Timothy Leonard, provocation director at Elmwood, on why most personalisation attempts today fall short of the mark; what true personalisation should mean; and how brands should approach it to achieve the best results.
Here at Elmwood we do strategic brand design. We know that great creativity is born from deep understanding and is based not only on hard science and data but also that all-important emotional dimension.
We know, too, that demand is growing for more personalised marketing, amongst brand owners and consumers alike.
Yet the consensus is that the answer lies in data – accessing more of it, unlocking more meaningful insights from it then turning them into meaningful actions.
This is only true to a certain extent.
Just as important – if not more important – is being human. In fact, being human is what makes the difference between tokenistic personalisation and true personalisation.
What is tokenistic personalisation?
Tokenistic personalisation, sadly, is the significant proportion of today’s personalisation. All too often, it’s simply a mechanistic goal to ensure relevance.
Consumers know that it’s not just having your name pre-printed or woven into some digital comms. Often you feel like you’ve been placed into a formulated category or ‘bucket’ for other like-minded consumers. These attempts at ‘personalisation’ lack relevance to the real you, they feel cold and machine driven. True hyper-personalisation is about contextual relevance and this involves delivering meaningful interactions with consumers, identifying moments that matter and creating experiences accordingly.
Let’s face it: Right now, AI’s actually pretty dumb. You can’t have a natural
conversation with it. There’s that whole classic, “People who have bought this, like that” but the more we tell the algorithms and the AI, the more they understand, and the smarter we will get at developing them. In turn personalisation will become less scary, and more human.
How does personalisation become meaningful?
True personalisation is meaningful and valuable because it is underpinned by empathy, contextual awareness and data to enable marketing that is personal and allows the consumer to be an individual. The next level of this hyper-personalisation is the ability to anticipate the intent of somebody at a given time and place. And then, as a brand, it’s about how you wrap around that moment: make no mistake, interactions with brands tend to be driven by a particular intent at a moment in time, which is unlikely to be gleaned by demographic data, age, gender or even past interactions. It is so much more complex than including someone’s name in an email or on a piece of direct mail.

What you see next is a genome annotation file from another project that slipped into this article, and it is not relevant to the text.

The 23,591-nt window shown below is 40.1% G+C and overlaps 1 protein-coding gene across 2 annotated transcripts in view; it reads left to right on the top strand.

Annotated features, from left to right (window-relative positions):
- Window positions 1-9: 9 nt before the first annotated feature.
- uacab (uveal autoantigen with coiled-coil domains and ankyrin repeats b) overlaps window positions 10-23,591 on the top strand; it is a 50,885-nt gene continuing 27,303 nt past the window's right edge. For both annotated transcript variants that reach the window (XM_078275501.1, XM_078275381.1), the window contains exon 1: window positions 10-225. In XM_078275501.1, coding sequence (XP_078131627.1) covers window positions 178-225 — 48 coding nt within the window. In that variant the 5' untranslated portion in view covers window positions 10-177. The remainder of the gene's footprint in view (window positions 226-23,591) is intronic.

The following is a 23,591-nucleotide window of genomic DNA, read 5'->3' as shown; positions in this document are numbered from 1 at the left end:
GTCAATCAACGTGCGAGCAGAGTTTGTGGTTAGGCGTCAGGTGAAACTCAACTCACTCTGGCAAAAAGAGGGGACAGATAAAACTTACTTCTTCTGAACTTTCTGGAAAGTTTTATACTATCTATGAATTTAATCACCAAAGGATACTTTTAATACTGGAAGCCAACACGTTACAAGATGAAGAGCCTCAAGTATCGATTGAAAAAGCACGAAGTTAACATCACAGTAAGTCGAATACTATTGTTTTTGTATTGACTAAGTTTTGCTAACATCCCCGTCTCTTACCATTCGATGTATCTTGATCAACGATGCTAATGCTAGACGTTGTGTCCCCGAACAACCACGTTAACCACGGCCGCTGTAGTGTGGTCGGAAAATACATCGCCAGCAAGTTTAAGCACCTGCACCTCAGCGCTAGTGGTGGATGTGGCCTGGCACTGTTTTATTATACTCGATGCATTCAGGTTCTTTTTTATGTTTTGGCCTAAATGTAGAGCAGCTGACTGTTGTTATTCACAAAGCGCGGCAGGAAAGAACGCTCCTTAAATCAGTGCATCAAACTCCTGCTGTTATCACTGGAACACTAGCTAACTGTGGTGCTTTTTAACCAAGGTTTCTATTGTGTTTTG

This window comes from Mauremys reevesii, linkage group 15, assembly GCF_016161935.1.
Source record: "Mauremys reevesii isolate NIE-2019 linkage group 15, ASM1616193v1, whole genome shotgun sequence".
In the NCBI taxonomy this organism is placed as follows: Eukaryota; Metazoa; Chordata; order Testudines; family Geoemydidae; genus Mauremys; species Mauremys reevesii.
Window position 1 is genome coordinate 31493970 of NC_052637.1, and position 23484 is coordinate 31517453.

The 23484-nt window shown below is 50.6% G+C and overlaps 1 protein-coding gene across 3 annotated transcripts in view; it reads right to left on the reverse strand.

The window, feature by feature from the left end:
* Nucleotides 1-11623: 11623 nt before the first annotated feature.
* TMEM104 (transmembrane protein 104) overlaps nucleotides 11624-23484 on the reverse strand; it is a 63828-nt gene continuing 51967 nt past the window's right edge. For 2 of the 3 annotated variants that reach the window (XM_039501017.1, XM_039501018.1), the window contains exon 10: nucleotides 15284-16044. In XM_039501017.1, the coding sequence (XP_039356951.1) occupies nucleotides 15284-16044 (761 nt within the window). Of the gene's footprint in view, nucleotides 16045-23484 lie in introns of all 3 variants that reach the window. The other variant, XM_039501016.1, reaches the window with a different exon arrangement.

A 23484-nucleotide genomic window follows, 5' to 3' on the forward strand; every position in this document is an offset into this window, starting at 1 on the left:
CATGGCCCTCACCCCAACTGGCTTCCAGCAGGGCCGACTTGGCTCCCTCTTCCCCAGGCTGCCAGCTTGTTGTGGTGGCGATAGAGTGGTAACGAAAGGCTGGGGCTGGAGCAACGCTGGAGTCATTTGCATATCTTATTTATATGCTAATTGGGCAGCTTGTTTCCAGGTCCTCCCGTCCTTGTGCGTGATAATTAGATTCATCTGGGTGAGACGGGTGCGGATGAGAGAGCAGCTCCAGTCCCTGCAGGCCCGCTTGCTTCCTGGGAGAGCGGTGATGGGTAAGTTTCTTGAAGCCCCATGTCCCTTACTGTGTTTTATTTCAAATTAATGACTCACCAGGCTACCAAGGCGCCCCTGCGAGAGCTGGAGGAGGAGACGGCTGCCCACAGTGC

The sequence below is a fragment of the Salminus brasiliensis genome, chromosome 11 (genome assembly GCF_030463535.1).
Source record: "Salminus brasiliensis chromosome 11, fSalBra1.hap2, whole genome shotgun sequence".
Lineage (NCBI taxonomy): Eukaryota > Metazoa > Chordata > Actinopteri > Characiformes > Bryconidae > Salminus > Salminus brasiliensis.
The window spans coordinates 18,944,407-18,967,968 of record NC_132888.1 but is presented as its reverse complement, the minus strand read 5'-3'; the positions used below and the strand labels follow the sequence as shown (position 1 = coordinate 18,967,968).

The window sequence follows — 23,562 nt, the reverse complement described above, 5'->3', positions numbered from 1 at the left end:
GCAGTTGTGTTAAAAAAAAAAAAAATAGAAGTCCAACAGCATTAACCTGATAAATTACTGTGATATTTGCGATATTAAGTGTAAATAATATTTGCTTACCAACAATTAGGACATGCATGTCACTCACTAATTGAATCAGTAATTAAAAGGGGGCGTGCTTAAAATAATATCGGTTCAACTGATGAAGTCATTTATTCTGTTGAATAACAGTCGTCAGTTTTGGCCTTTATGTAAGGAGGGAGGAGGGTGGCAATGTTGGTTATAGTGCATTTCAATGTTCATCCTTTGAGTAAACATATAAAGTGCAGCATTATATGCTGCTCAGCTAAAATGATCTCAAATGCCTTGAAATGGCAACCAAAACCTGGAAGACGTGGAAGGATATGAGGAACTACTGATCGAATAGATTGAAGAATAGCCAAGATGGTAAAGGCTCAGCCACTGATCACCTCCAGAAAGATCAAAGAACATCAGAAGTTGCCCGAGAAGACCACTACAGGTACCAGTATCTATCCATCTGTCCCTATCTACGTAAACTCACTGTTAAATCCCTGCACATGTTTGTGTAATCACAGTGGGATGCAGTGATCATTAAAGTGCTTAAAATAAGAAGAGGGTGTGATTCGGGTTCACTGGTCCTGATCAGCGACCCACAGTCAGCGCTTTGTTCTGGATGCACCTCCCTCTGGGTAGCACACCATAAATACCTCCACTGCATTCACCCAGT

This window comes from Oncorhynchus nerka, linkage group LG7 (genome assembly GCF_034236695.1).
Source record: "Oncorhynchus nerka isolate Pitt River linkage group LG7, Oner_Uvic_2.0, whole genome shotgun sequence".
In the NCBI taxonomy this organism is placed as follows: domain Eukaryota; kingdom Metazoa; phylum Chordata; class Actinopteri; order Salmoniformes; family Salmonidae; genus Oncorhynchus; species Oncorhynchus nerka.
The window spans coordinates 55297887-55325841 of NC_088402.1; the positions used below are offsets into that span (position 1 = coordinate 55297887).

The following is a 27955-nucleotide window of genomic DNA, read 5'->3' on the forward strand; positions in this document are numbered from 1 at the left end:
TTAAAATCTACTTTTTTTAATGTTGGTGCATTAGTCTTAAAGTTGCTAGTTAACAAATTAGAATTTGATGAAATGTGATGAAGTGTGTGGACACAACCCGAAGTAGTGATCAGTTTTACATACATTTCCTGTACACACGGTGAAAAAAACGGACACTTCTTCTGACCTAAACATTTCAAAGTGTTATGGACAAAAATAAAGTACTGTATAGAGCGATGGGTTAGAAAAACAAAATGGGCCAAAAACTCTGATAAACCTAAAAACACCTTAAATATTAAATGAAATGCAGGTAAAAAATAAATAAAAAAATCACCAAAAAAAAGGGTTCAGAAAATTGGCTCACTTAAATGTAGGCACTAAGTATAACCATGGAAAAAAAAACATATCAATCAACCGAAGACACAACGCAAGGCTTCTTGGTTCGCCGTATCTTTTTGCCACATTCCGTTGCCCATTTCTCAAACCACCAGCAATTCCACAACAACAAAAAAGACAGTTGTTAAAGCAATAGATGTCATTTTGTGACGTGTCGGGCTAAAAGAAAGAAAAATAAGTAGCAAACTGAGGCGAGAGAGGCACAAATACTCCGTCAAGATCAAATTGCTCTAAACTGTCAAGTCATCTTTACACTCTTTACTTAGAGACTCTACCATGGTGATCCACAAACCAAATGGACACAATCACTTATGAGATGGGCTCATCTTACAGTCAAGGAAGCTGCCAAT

What’s more, there is no doubt that effective personalisation will be a prime driver of marketing success within a few short years, with advances in technology, data and analytics allowing for more human experiences across moments and channels. Increasingly digitised physical spaces; machine learning which can respond to more subtle, often emotional cues; and an increase in joined up ecosystems both in and out of the home are going to help enormously in the battle for true personalisation.
But we must not lose sight of the fact that what the best experiences have in common is that they go beyond just clever use of data. They appeal to the emotions and frequently tap into the brand’s very reason for being.
True personalisation also recognises that people aren’t static, fixed points of data. We change, our attitudes change, and brands must demonstrate empathy and understanding of this fact through the experiences they offer. We change throughout the day, the year, our lives and we are different people online, too, as we move through channels.
Where does design fit into all this?
All brand experiences need to be designed. Whether it’s the crap holding music, the exit sign, the app, or the logo, making the right choices about design comes down to understanding your audience, and understanding what you’re about. Design is the interface that people have with a brand. It’s about connecting with the audience. You can segment people based on certain lifestyles but everyone is an individual. And in an age of individualism there’s nothing more alluring than being spoken to as an individual and seeing yourself in the mirror, in the product or service. It’s empathy and data that helps us get there.
So, speak to me in the here and now, listen, and be seamless and intuitive, allowing me to express myself as an individual.
To this end, brands need to have an emotional dimension to them. Today there are so many ways to get closer to our audiences, in a real time, contextual way – to recognise tone of voice, even facial expressions. We must be aiming for true, rather than tokenistic, personalisation. Both real world experiences and AI can work to deliver contextual relevance, the former we know intuitively and the latter is catching up quickly.
When both are fully understood and deployed with empathy, only then does it go from personalisation to being personal.